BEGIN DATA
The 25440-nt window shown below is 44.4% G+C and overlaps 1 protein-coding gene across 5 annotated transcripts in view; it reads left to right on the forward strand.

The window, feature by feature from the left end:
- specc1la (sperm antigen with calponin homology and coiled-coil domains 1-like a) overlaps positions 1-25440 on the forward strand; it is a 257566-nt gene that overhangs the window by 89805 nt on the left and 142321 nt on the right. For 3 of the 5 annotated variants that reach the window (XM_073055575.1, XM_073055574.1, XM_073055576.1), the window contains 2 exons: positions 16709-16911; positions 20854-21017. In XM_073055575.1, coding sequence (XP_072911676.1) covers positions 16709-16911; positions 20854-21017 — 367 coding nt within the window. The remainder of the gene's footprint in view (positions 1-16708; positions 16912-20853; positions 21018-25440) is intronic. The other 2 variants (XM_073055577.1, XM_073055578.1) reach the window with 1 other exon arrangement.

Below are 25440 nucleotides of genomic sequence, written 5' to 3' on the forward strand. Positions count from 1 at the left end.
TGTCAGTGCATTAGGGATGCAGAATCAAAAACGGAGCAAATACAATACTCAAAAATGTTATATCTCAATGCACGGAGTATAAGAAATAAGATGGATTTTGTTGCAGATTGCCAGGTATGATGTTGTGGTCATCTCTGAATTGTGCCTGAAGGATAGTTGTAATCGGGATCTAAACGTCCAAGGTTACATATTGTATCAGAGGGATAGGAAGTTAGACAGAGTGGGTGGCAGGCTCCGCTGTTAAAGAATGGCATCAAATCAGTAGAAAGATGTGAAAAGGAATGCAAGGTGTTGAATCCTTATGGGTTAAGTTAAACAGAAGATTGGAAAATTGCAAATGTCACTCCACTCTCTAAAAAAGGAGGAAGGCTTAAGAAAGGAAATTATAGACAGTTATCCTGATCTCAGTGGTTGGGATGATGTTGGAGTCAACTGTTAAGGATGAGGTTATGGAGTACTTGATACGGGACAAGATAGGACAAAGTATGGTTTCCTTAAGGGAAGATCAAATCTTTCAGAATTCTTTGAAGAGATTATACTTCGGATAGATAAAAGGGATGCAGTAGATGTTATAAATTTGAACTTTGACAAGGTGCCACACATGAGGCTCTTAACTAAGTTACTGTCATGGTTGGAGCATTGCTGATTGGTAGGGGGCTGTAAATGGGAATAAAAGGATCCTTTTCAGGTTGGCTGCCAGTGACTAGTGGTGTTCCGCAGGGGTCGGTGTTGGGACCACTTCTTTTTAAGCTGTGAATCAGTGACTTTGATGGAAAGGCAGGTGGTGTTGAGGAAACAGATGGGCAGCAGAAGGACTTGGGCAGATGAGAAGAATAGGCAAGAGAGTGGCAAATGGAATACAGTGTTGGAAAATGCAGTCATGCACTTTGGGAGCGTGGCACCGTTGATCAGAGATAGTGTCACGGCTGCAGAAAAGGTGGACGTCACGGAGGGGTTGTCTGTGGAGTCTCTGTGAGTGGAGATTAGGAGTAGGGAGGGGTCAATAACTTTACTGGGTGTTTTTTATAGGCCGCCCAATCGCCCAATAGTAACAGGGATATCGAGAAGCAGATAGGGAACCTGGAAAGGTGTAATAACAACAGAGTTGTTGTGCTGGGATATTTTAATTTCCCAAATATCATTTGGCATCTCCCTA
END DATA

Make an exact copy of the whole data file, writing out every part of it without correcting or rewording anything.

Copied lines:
The 25440-nt window shown below is 44.4% G+C and overlaps 1 protein-coding gene across 5 annotated transcripts in view; it reads left to right on the forward strand.

The window, feature by feature from the left end:
- specc1la (sperm antigen with calponin homology and coiled-coil domains 1-like a) overlaps positions 1-25440 on the forward strand; it is a 257566-nt gene that overhangs the window by 89805 nt on the left and 142321 nt on the right. For 3 of the 5 annotated variants that reach the window (XM_073055575.1, XM_073055574.1, XM_073055576.1), the window contains 2 exons: positions 16709-16911; positions 20854-21017. In XM_073055575.1, coding sequence (XP_072911676.1) covers positions 16709-16911; positions 20854-21017 — 367 coding nt within the window. The remainder of the gene's footprint in view (positions 1-16708; positions 16912-20853; positions 21018-25440) is intronic. The other 2 variants (XM_073055577.1, XM_073055578.1) reach the window with 1 other exon arrangement.

Below are 25440 nucleotides of genomic sequence, written 5' to 3' on the forward strand. Positions count from 1 at the left end.
TGTCAGTGCATTAGGGATGCAGAATCAAAAACGGAGCAAATACAATACTCAAAAATGTTATATCTCAATGCACGGAGTATAAGAAATAAGATGGATTTTGTTGCAGATTGCCAGGTATGATGTTGTGGTCATCTCTGAATTGTGCCTGAAGGATAGTTGTAATCGGGATCTAAACGTCCAAGGTTACATATTGTATCAGAGGGATAGGAAGTTAGACAGAGTGGGTGGCAGGCTCCGCTGTTAAAGAATGGCATCAAATCAGTAGAAAGATGTGAAAAGGAATGCAAGGTGTTGAATCCTTATGGGTTAAGTTAAACAGAAGATTGGAAAATTGCAAATGTCACTCCACTCTCTAAAAAAGGAGGAAGGCTTAAGAAAGGAAATTATAGACAGTTATCCTGATCTCAGTGGTTGGGATGATGTTGGAGTCAACTGTTAAGGATGAGGTTATGGAGTACTTGATACGGGACAAGATAGGACAAAGTATGGTTTCCTTAAGGGAAGATCAAATCTTTCAGAATTCTTTGAAGAGATTATACTTCGGATAGATAAAAGGGATGCAGTAGATGTTATAAATTTGAACTTTGACAAGGTGCCACACATGAGGCTCTTAACTAAGTTACTGTCATGGTTGGAGCATTGCTGATTGGTAGGGGGCTGTAAATGGGAATAAAAGGATCCTTTTCAGGTTGGCTGCCAGTGACTAGTGGTGTTCCGCAGGGGTCGGTGTTGGGACCACTTCTTTTTAAGCTGTGAATCAGTGACTTTGATGGAAAGGCAGGTGGTGTTGAGGAAACAGATGGGCAGCAGAAGGACTTGGGCAGATGAGAAGAATAGGCAAGAGAGTGGCAAATGGAATACAGTGTTGGAAAATGCAGTCATGCACTTTGGGAGCGTGGCACCGTTGATCAGAGATAGTGTCACGGCTGCAGAAAAGGTGGACGTCACGGAGGGGTTGTCTGTGGAGTCTCTGTGAGTGGAGATTAGGAGTAGGGAGGGGTCAATAACTTTACTGGGTGTTTTTTATAGGCCGCCCAATCGCCCAATAGTAACAGGGATATCGAGAAGCAGATAGGGAACCTGGAAAGGTGTAATAACAACAGAGTTGTTGTGCTGGGATATTTTAATTTCCCAAATATCATTTGGCATCTCCCTA